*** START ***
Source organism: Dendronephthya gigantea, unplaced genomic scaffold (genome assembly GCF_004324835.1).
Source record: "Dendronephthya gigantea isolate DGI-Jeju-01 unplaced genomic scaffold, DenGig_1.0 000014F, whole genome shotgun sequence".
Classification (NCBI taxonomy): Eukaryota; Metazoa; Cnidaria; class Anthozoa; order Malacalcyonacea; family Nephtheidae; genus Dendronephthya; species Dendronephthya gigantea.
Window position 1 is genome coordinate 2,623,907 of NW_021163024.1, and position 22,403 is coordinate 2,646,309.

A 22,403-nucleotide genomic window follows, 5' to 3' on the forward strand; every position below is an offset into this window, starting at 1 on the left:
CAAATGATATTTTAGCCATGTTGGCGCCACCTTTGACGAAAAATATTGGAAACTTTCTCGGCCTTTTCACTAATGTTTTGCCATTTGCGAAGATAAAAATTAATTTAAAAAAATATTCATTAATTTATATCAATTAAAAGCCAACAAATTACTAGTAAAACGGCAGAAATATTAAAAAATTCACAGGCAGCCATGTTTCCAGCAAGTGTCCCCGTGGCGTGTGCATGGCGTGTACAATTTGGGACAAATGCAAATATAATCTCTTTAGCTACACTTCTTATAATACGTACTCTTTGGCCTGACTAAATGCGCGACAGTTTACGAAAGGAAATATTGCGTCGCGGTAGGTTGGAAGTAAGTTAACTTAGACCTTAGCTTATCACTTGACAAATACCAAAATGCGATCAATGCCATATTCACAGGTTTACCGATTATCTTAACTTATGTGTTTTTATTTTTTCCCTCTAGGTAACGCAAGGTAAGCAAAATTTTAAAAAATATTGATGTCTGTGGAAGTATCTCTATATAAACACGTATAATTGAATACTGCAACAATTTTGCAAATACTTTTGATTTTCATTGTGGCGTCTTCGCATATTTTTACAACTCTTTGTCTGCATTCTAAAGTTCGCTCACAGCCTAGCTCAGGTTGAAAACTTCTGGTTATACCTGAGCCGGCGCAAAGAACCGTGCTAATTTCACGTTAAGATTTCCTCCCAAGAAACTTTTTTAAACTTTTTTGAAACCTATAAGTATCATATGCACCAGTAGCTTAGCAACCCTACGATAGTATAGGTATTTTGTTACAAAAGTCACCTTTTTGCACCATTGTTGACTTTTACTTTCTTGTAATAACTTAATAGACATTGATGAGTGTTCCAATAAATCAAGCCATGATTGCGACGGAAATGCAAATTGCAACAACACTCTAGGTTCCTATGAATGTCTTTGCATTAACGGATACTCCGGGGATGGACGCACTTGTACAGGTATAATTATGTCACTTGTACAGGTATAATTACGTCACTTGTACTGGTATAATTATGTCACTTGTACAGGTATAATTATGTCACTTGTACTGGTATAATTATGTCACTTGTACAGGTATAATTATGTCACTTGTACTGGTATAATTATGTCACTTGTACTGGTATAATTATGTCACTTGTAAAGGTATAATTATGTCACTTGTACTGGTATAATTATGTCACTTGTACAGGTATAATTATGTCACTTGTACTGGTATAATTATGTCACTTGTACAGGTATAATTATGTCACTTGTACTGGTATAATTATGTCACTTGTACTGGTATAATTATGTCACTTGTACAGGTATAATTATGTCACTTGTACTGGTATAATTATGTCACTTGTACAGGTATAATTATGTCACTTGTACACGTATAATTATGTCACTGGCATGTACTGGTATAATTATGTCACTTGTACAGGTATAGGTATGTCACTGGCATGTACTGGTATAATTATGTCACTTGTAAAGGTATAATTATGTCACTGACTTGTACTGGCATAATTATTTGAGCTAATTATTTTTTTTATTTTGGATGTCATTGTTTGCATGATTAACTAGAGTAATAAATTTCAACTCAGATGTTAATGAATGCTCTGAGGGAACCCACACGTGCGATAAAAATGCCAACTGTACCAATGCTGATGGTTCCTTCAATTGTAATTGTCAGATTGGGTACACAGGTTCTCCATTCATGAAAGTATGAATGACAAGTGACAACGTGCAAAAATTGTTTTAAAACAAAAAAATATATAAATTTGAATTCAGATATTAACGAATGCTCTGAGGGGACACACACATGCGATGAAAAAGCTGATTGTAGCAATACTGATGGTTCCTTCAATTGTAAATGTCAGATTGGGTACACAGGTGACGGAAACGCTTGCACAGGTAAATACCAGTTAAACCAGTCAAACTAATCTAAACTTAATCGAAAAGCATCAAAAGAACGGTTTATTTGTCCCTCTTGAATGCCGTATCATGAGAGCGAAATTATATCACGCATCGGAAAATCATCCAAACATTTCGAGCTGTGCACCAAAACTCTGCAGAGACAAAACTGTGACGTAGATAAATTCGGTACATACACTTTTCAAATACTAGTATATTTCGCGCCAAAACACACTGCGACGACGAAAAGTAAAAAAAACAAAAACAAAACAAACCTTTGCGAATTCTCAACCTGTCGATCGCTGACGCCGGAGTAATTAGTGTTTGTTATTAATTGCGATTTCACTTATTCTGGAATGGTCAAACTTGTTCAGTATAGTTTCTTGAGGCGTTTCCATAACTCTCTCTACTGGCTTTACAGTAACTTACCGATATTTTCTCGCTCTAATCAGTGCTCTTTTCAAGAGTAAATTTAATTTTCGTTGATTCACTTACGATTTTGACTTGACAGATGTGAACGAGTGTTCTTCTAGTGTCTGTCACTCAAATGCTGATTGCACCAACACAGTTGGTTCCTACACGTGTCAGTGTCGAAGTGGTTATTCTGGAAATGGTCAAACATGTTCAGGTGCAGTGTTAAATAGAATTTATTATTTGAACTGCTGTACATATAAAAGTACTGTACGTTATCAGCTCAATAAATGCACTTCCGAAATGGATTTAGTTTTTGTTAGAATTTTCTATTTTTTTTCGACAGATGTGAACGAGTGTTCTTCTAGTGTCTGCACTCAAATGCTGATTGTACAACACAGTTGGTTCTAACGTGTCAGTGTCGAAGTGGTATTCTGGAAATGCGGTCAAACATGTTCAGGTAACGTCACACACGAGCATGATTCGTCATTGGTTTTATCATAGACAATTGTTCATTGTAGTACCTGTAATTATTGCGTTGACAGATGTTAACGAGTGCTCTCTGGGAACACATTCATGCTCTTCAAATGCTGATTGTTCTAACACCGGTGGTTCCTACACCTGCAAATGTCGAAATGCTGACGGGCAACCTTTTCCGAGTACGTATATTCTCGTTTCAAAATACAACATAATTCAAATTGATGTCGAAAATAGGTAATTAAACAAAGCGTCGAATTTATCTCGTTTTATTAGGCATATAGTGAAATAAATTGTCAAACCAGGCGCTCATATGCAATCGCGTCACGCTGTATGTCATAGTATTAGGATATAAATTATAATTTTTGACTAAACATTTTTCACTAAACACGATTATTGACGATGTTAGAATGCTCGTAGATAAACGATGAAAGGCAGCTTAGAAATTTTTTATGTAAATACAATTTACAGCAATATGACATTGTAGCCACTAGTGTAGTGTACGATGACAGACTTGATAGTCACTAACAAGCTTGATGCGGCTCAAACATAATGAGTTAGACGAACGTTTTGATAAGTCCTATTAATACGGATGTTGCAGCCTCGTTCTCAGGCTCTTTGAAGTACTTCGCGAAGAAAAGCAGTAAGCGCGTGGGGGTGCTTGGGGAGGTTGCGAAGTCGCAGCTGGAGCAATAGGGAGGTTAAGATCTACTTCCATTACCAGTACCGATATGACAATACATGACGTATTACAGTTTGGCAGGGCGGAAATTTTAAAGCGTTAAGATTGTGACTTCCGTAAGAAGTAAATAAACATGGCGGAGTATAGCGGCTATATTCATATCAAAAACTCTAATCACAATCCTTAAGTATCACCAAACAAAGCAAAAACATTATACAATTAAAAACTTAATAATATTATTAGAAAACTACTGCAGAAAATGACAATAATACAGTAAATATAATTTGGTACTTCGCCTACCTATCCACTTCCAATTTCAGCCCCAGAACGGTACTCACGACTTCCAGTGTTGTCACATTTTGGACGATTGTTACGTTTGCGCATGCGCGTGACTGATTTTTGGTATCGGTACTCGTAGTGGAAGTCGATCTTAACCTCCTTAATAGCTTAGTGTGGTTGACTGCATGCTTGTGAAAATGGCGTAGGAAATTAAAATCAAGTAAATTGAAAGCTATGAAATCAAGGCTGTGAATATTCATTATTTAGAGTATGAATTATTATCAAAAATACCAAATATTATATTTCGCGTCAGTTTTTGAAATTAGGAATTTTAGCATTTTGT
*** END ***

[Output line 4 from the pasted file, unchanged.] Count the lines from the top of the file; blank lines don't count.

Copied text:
Window position 1 is genome coordinate 2,623,907 of NW_021163024.1, and position 22,403 is coordinate 2,646,309.